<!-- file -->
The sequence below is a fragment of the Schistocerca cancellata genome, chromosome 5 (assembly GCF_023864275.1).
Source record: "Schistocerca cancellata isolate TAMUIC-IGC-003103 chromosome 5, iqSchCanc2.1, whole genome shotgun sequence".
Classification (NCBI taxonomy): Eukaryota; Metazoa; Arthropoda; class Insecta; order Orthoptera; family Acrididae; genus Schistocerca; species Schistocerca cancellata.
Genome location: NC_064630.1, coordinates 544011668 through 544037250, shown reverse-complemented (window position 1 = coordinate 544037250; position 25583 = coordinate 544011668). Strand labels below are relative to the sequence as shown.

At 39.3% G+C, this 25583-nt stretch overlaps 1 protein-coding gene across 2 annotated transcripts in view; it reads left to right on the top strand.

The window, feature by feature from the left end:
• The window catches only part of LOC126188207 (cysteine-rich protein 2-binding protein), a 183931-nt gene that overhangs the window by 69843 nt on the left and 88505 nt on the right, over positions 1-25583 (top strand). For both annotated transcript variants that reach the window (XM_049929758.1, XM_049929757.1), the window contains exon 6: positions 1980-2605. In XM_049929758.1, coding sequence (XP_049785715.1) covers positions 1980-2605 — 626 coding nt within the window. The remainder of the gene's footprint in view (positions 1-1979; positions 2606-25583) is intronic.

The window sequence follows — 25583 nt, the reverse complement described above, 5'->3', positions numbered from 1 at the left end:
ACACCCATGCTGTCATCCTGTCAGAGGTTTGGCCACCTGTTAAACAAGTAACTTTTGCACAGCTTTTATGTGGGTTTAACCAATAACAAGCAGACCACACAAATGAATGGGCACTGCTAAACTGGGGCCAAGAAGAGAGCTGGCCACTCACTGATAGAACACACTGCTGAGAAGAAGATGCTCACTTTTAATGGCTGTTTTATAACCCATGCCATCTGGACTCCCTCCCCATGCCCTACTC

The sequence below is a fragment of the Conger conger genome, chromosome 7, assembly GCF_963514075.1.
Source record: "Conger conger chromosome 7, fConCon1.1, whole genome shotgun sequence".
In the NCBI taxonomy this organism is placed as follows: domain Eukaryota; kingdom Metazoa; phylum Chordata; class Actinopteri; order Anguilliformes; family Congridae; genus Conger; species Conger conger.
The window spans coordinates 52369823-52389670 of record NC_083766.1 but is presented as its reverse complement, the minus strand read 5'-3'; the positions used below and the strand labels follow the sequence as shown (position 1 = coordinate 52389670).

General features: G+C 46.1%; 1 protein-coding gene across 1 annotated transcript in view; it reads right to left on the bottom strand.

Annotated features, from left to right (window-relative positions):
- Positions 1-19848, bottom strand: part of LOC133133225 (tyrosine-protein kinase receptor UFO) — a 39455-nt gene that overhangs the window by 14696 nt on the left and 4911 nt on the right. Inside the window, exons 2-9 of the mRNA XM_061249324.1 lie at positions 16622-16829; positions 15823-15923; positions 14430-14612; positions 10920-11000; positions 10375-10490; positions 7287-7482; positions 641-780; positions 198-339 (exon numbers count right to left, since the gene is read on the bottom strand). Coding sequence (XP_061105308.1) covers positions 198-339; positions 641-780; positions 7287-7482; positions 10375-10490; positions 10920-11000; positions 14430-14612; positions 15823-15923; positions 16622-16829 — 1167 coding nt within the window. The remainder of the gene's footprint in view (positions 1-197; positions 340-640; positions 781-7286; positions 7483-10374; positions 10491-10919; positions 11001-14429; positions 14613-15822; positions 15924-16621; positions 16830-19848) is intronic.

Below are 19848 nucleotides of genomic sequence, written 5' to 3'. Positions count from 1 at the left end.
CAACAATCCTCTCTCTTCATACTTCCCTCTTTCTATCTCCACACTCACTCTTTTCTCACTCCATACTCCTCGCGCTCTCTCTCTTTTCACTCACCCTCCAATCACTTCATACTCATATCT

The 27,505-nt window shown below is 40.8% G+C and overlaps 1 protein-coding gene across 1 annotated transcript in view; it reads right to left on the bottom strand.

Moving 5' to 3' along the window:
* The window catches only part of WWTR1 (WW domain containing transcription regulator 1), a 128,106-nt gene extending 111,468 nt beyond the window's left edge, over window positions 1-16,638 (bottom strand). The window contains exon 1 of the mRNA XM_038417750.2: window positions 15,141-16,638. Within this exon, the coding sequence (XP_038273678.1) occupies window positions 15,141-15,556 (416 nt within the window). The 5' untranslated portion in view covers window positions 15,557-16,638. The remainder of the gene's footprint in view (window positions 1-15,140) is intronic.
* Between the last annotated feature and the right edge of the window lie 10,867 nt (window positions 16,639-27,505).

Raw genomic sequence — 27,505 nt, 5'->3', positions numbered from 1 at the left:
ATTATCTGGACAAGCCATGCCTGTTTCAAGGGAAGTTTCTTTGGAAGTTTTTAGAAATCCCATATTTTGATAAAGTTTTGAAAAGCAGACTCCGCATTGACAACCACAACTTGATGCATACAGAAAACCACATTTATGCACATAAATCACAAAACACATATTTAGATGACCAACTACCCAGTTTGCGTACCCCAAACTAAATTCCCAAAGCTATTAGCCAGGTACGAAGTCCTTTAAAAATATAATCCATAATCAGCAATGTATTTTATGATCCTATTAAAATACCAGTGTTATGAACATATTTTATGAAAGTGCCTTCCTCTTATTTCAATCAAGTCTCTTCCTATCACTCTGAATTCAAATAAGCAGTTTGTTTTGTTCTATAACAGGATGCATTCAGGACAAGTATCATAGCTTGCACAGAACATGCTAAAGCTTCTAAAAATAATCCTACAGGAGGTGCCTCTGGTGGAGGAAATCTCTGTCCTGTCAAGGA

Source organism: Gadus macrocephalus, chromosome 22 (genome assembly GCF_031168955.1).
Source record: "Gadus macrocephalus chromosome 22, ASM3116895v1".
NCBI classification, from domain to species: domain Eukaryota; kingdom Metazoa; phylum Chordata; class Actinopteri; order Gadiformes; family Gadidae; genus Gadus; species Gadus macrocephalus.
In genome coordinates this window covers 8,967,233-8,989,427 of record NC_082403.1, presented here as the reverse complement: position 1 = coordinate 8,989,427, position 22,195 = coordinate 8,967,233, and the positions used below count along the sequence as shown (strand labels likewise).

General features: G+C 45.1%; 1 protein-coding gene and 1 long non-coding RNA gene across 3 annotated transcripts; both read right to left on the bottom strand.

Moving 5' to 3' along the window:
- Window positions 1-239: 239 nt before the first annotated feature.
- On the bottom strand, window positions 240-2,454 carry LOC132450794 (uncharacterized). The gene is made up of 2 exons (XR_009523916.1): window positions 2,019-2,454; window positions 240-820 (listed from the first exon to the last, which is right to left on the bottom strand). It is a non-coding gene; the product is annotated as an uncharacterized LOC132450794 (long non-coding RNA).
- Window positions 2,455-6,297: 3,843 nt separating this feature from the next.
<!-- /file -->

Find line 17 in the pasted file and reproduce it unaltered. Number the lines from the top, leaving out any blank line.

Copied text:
Below are 19848 nucleotides of genomic sequence, written 5' to 3'. Positions count from 1 at the left end.